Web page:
Directors: Mike Birbiglia and Seth Parrish
Writers: Mike Birbiglia, Ira Glass, Joe Birbiglia, Seth Parrish
Starring: Mike Birbiglia and Lauren Ambrose
Cameo performances: Ira Glass and Dr. William Dement
This independent film by comedian Mike Birbiglia is the intimate true story of his struggles with the progressive development of REM Behavior Disorder (RBD). Birbiglia's comedy career parallels, in many ways, the strange journey he has embarked on as a sufferer of this rare sleep disorder, in which he physically acts out his dreams while in REM sleep.
Sleepwalkers are not usually aware of their dreams, which happen during nonREM sleep, because their brains during these sleep stages are engaged in deep slow wave sleep which does not typically promote active mentation (mental activity like cognition or memory). In REM sleep, the brain switches into levels of high electroencephalographic activity; to prevent the body from acting out these active dream engagements, the brain literally paralyzes the body from the neck down until the REM sleep stage is complete (the exception: the brain continues to activate the phrenic nerve and diaphragm so that the respiratory system can function in default mode as we sleep). However, when RBD occurs, this critical paralysis doesn't occur, and the sleepwalking that results becomes a kind of entrance into two worlds at once: the world of reality blended with the world of dreams. It's like the dreamer is actively engaged in two worlds at once and can physically interact with both. The hallucinations are compelling and irresistible to the dreamer because they seem so utterly real to them.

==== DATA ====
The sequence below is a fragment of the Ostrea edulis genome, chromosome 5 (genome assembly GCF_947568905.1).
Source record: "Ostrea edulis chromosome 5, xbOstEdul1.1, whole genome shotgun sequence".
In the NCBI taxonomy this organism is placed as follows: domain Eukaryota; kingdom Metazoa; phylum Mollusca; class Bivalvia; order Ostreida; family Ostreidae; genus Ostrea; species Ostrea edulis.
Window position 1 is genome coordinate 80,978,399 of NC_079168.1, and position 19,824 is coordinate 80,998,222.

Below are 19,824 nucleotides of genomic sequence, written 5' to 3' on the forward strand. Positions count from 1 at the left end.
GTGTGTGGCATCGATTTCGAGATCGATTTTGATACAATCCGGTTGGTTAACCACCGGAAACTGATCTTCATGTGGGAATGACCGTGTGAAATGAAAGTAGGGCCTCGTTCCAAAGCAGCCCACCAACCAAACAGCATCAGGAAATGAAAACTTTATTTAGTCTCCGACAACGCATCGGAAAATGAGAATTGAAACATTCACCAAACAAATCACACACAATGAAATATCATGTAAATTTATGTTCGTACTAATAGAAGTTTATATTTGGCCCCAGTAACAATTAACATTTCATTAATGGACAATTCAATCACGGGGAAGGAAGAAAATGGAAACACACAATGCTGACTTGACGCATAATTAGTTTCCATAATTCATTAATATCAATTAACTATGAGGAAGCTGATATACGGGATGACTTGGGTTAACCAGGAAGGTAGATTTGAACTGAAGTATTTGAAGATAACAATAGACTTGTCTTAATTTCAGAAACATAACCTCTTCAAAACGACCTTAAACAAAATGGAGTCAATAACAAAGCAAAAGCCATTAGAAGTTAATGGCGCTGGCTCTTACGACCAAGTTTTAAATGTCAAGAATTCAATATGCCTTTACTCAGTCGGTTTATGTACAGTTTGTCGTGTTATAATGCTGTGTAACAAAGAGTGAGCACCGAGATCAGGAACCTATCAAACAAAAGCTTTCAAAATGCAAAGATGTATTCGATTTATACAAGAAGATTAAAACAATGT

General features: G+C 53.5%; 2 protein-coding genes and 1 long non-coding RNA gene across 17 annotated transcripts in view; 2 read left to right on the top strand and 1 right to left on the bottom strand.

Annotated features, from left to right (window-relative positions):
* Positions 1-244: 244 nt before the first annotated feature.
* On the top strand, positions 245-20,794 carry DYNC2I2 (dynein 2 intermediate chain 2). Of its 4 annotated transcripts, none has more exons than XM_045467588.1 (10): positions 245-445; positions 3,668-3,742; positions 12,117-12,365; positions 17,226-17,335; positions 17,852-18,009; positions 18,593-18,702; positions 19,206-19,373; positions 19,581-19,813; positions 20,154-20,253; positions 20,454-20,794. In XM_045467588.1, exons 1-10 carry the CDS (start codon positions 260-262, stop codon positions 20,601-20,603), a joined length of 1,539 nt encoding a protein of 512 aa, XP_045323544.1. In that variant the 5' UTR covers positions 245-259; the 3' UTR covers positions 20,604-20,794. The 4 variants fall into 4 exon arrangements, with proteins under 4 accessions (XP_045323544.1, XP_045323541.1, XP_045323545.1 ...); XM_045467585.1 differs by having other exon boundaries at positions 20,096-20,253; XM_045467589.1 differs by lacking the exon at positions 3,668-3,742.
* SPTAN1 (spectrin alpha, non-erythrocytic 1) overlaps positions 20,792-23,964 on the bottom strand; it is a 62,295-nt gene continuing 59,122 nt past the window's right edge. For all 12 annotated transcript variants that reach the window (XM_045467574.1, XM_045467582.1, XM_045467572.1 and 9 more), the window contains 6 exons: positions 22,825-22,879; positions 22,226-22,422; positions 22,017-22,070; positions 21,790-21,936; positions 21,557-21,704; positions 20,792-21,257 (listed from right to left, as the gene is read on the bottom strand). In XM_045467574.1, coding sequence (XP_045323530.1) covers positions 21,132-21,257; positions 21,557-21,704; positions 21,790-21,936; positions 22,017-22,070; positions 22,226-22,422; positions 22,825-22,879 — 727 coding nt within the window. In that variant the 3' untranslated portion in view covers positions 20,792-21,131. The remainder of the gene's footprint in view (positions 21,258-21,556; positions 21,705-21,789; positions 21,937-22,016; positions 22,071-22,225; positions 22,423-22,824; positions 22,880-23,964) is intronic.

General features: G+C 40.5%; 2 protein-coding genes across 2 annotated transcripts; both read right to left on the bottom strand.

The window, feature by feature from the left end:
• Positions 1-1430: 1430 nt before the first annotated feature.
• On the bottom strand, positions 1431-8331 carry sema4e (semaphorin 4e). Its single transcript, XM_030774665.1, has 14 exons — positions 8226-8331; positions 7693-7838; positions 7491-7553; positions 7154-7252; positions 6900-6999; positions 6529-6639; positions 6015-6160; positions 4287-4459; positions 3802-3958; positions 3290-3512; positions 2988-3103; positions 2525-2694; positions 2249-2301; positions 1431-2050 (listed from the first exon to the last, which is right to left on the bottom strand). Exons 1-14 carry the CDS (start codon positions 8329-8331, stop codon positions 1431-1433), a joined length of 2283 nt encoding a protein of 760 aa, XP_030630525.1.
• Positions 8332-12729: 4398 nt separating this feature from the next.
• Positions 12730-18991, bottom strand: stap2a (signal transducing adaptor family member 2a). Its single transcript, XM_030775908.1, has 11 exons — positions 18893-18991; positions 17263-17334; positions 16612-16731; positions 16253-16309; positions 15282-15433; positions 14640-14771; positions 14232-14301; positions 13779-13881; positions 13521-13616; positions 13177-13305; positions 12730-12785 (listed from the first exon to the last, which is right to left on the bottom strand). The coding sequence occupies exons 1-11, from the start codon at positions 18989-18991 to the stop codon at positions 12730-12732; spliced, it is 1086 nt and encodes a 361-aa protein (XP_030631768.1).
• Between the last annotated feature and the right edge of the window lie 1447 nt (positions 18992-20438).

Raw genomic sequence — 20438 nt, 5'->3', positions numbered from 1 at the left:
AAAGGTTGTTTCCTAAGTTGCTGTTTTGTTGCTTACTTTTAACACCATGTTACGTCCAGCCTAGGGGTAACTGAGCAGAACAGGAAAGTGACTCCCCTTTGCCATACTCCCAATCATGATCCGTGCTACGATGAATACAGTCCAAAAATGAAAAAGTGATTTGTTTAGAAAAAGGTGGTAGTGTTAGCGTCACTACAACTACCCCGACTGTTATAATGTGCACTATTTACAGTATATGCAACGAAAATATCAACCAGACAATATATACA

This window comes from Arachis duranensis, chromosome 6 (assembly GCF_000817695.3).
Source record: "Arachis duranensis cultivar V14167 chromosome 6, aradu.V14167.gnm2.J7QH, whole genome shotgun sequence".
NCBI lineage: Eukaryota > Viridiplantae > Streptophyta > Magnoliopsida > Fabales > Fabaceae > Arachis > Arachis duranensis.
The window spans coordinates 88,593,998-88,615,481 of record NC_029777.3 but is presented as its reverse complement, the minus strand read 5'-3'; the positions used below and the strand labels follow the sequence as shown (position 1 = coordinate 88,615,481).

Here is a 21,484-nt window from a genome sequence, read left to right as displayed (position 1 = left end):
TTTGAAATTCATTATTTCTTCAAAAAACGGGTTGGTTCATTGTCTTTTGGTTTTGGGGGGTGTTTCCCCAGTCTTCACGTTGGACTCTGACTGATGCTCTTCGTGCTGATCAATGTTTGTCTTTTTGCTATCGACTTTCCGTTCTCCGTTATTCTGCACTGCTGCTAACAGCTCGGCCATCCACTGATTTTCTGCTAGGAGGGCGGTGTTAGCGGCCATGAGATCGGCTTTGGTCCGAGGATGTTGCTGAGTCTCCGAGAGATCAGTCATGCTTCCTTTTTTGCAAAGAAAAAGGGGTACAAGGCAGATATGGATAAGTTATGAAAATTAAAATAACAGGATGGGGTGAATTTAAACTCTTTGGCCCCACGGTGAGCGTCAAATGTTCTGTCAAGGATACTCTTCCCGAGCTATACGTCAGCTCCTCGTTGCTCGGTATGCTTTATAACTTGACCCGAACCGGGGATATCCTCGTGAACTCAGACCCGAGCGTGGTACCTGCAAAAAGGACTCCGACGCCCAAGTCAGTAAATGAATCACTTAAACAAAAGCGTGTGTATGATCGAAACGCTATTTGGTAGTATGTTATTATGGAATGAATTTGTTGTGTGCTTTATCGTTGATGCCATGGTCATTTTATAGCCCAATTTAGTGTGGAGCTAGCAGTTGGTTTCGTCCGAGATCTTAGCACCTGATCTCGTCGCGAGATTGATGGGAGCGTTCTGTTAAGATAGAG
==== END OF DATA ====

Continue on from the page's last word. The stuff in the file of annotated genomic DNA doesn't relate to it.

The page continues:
This filmic experience of RBD definitely contributes a leaf to the comedic history of the brain, but Birbiglia's first-hand experience also shows a very dark side to the condition, which can lead to a dangerous outcome for both the sleeper and anyone the sleeper might encounter while acting out their dreams.
I highly recommend this movie because it's not only an entertaining and curious memoir, like nothing you've ever seen, but it's also a pretty accurate depiction of RBD. RBD is a rare condition, but some people can experience a handful of these strange nocturnal events without developing the condition (I should know, I can recall 3-4 incidents of RBD in my own personal history, which may actually be related to my mild narcolepsy). Also, if you want to glimpse a living legend in sleep medicine, you'll get a kick out of Dr. William Dement's cameo role as himself in one of Birbiglia's hallucinations.
Look for "Sleepwalk With Me" in movies on demand (we watched it free on Roku). It's available for rent and on satellite as well.